“Gone Girl” Book Review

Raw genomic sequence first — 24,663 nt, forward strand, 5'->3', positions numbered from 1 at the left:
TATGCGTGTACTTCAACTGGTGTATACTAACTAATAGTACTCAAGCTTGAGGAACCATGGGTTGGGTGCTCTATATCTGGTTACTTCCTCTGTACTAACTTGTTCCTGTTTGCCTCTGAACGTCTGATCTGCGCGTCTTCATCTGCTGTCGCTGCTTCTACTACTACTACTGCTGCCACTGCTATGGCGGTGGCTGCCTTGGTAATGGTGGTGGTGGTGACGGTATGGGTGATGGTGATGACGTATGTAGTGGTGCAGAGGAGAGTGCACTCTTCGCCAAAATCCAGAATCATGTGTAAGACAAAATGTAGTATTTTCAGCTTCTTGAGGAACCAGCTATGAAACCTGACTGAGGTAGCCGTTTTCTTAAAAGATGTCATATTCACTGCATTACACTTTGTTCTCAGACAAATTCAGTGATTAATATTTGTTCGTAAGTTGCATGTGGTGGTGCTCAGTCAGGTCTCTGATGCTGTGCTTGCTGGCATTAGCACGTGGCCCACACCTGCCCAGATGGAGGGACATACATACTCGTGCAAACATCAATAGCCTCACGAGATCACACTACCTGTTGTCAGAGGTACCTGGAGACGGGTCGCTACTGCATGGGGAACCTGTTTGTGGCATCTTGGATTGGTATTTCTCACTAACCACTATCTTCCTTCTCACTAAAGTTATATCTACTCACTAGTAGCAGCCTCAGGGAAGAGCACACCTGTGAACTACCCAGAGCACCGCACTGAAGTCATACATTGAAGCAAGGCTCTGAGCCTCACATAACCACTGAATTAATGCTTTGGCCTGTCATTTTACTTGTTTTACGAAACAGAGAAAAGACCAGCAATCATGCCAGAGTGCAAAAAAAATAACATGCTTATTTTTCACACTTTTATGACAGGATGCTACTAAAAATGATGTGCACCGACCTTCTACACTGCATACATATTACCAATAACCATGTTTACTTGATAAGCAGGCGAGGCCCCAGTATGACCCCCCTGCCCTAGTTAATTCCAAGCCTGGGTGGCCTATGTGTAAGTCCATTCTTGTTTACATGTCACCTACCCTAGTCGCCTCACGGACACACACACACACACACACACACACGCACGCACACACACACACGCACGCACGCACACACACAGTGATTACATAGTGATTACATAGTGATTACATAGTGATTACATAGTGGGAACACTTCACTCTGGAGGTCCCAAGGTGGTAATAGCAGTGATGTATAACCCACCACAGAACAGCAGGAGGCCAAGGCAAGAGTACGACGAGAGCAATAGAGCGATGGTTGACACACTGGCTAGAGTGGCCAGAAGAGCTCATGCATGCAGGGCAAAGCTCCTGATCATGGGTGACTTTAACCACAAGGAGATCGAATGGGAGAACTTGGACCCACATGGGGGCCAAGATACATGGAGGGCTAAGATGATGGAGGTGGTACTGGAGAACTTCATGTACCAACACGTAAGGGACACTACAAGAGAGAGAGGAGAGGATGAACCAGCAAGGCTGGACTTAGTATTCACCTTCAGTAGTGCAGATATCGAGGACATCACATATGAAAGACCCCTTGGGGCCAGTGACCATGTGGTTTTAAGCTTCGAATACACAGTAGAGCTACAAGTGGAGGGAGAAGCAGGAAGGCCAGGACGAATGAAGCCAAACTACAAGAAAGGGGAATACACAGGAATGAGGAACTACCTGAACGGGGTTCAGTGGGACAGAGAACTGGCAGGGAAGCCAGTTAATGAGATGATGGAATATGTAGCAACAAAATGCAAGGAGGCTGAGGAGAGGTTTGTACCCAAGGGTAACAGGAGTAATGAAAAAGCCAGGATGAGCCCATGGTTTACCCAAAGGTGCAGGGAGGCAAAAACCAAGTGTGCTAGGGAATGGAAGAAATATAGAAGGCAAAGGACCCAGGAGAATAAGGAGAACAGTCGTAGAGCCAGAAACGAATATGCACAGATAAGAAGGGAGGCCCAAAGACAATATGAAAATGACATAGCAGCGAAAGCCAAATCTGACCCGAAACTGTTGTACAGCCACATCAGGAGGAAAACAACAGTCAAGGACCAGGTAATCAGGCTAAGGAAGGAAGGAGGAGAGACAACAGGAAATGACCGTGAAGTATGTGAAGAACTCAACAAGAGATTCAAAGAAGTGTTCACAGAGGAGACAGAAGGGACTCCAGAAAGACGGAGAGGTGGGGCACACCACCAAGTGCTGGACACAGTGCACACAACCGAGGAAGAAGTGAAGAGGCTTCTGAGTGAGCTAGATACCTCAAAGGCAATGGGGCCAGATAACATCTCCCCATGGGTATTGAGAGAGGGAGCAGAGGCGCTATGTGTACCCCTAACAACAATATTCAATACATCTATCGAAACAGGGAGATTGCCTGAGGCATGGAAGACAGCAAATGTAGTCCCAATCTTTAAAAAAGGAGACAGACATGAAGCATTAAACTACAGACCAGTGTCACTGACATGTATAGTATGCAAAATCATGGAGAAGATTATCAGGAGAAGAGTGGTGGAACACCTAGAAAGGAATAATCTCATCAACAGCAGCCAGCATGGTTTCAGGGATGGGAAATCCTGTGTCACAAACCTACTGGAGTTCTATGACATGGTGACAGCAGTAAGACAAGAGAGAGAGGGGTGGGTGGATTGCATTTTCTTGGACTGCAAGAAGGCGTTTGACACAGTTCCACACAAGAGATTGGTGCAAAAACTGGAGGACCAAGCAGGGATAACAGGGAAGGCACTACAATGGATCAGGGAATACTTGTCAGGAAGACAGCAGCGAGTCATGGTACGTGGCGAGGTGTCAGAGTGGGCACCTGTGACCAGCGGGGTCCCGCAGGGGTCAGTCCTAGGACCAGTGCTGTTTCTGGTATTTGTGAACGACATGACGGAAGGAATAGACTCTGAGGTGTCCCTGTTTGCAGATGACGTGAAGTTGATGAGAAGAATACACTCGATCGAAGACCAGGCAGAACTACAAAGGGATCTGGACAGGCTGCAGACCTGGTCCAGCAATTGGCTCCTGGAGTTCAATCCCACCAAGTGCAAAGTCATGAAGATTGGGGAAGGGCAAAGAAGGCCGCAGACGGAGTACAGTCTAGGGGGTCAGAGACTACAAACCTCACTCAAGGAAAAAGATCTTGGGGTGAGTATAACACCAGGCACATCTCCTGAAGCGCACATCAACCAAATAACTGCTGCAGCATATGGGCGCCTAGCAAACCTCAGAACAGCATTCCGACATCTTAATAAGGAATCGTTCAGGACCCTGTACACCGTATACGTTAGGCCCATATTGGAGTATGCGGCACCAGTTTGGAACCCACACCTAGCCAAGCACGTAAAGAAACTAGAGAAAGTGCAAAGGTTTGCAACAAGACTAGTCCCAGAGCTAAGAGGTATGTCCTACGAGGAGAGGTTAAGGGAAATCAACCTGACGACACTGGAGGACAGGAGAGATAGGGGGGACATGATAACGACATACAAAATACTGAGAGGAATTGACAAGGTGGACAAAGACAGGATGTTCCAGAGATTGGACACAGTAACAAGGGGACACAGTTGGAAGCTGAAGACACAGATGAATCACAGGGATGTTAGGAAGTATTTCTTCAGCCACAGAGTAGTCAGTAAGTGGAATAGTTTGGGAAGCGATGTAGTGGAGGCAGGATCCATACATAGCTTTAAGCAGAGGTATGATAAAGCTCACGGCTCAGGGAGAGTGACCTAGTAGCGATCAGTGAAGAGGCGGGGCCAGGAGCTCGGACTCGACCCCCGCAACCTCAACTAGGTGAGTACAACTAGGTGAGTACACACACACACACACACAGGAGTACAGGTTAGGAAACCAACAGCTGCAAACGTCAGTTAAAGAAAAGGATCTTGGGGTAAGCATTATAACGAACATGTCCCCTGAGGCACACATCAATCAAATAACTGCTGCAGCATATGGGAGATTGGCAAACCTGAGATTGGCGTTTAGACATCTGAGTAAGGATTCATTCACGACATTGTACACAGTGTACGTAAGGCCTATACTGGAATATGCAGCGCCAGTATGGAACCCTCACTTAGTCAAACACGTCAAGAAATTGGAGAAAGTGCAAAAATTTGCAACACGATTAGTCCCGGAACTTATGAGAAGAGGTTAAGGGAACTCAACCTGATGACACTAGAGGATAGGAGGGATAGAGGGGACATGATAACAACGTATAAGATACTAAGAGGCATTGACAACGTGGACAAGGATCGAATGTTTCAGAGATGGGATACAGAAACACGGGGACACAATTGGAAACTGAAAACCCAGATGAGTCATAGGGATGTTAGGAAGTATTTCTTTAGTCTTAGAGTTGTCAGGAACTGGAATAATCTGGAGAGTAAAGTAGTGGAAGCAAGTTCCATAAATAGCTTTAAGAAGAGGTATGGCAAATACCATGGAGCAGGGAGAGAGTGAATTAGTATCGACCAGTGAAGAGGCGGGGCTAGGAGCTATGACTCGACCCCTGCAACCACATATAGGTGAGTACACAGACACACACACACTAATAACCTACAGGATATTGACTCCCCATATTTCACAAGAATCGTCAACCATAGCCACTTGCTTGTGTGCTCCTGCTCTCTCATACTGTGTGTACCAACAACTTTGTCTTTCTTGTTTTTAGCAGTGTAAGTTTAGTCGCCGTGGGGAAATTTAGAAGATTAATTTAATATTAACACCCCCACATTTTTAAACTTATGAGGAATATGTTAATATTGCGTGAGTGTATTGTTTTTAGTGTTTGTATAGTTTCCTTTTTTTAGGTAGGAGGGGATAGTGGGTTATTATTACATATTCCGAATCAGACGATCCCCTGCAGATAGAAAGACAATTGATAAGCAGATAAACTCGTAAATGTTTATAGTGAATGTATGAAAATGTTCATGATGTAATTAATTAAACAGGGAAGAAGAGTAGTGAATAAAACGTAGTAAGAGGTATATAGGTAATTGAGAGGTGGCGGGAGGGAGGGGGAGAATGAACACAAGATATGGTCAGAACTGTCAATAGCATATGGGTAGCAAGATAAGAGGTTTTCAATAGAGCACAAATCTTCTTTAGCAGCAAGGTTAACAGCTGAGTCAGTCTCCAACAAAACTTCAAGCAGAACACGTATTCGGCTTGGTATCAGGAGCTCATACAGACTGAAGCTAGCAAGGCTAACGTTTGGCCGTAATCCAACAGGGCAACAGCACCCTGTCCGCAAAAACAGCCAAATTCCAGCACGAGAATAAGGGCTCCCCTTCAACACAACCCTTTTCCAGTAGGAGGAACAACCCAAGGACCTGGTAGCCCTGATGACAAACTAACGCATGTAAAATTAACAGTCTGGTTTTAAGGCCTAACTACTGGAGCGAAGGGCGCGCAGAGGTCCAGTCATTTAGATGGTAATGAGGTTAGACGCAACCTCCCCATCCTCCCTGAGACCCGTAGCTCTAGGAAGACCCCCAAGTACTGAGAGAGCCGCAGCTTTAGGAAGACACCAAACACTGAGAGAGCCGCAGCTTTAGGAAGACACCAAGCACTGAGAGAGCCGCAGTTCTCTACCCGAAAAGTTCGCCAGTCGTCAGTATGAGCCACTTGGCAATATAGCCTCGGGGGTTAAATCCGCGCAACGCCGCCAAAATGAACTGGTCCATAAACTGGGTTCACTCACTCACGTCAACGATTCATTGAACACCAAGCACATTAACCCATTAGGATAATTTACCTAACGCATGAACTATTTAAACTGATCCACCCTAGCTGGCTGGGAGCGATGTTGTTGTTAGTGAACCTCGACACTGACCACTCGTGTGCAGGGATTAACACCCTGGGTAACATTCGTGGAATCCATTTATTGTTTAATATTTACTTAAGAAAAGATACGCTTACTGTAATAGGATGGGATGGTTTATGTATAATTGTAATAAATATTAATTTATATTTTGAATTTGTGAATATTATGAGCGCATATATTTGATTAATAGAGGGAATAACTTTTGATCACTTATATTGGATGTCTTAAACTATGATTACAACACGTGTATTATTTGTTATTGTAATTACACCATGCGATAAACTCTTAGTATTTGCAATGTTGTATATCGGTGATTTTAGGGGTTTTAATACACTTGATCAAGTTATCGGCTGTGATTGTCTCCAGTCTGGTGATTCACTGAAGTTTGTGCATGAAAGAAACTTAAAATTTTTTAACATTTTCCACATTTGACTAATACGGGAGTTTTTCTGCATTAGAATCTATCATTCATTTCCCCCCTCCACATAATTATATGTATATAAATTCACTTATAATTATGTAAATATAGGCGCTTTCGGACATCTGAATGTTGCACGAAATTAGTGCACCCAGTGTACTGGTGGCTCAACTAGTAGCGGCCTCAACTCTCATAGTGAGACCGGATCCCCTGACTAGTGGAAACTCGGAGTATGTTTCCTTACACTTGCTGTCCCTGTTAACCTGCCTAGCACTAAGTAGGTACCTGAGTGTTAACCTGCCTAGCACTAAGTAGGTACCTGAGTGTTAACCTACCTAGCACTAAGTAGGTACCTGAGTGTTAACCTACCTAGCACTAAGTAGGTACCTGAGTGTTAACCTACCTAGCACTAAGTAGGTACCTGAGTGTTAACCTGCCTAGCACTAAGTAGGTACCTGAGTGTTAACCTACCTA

Okay here are the facts: A few days ago, I would have told you that it is impossible for a story about a guy who gets framed for his wife’s disappearance to surprise me. However, after reading Gone Girl, I would beg to differ, my friends. This sexy thriller novel was published in June of 2012, quickly becoming a New York Times Bestseller. Written by modern-day feminist Gillian Flynn, the book also received high critical acclaim, and is considered one of the best books written in this decade. We follow Nick and Amy Dunne, a middle-class married couple in the late 2000’s. She is the subject of a series of children’s stories called “Amazing Amy,” and wrote personality quizzes for Entertainment Weekly in New York City. He is a movie-loving journalist who remains close to his twin sister. On the morning of their 5th anniversary, Amy suddenly goes missing, and in the days following her disappearance, Nick is put under police and media scrutiny. And as evidence starts being uncovered, speculation starts arising that maybe he is involved in her disappearance and potential murder. However, that’s merely what the ads have told you; in reality, there’s a lot more going on in the story. I’m going to try to avoid spoilers in this review just because it’s so hard to talk about Gone Girl without getting in-depth. One of the most fascinating aspects of this story is that it makes the reader feel like a bystander watching everything unfold on the news. You are not smarter than the book; not by a long shot. It keeps you guessing until the very end and boy what a finale that was. Ultimately, it jumps between two different time periods. The first one we see is told from Nick’s first-person perspective in the present day, as the investigation is going on. The other follows Amy’s diary entries from the moment she met Nick up to the point of her disappearance. However, it becomes clear at a point that neither of these two narrators are entirely forthright with the truth of what happened. It also deals with interesting and relevant themes dealing with modern American society. The hardships of a long-term relationship, the scrutiny of the media, and the effects of economic incompetence wrap this story in a nice bow. It’s almost as if Gillian Flynn saw how the Recession was affecting the moderate American populace and decided to have some commentary on it. In that, Gone Girl is written as more of a psychological character study than it is a typical mystery thriller. The characters are all frighteningly realistic and believable as human beings. The interactions between the detectives and Nick Dunne in the present day are really good. It proved that although Nick is really socially awkward and not party-friendly, he’s still relatable and I kept hoping that he was actually innocent of the crime. Meanwhile, his wife is easily the most intriguing and scene-stealing character in the book. You keep wondering what happened to her and want to see her relationship stay steady. Was she kidnapped? Was she murdered and hidden? Did she ever blow up against Nick? It’s these types of questions that make Gone Girl impossible to put down. Especially considering how long it is. I lost many hours of sleep at night reading this book. I felt like I was going to miss something important, so I chugged through over 400-odd pages to get to the end. And no, we’re not going to touch on the ending of the book. Do you see how hard it is for me to talk about this novel without spoiling anything major? I will say that Gone Girl transitioned perfectly into its movie adaptation, directed by David Fincher. Rosamund Pike was perfect in the role as Amy, conveying the same aurora of mystery and sexiness. And yes, this is a very dark book to read. I’m not saying it’s dark because of certain violence that happens at points. The story becomes more dreary and disturbing as it goes on and the sex scenes are described almost as graphically as Fifty Shades of Grey. To be clear, that is not a comparison; Gone Girl is a much better book than Fifty Shades. The dialogue was also really well-written throughout the novel. The characters often engage in small talk and bicker bach and forth. The story, as a whole, is funny in a really dark way sometimes. There was one instance where Nick’s sister was describing to him what to get Amy for their anniversary. I actually died laughing when I read it. Despite its mature content, Gone Girl is a sexy thriller with a dark, unpredictable story. After it came out. Many female writers were wanting to create the “next Gone Girl,” like The Girl on the Train. But they miss the point: Gone Girl will hold up for quite a long time, so trying to make the “next” of it is rather arbitrary. Don’t try to mess with that system. Instead, go read Gone Girl if you have the courage to withstand its dark characters and themes.

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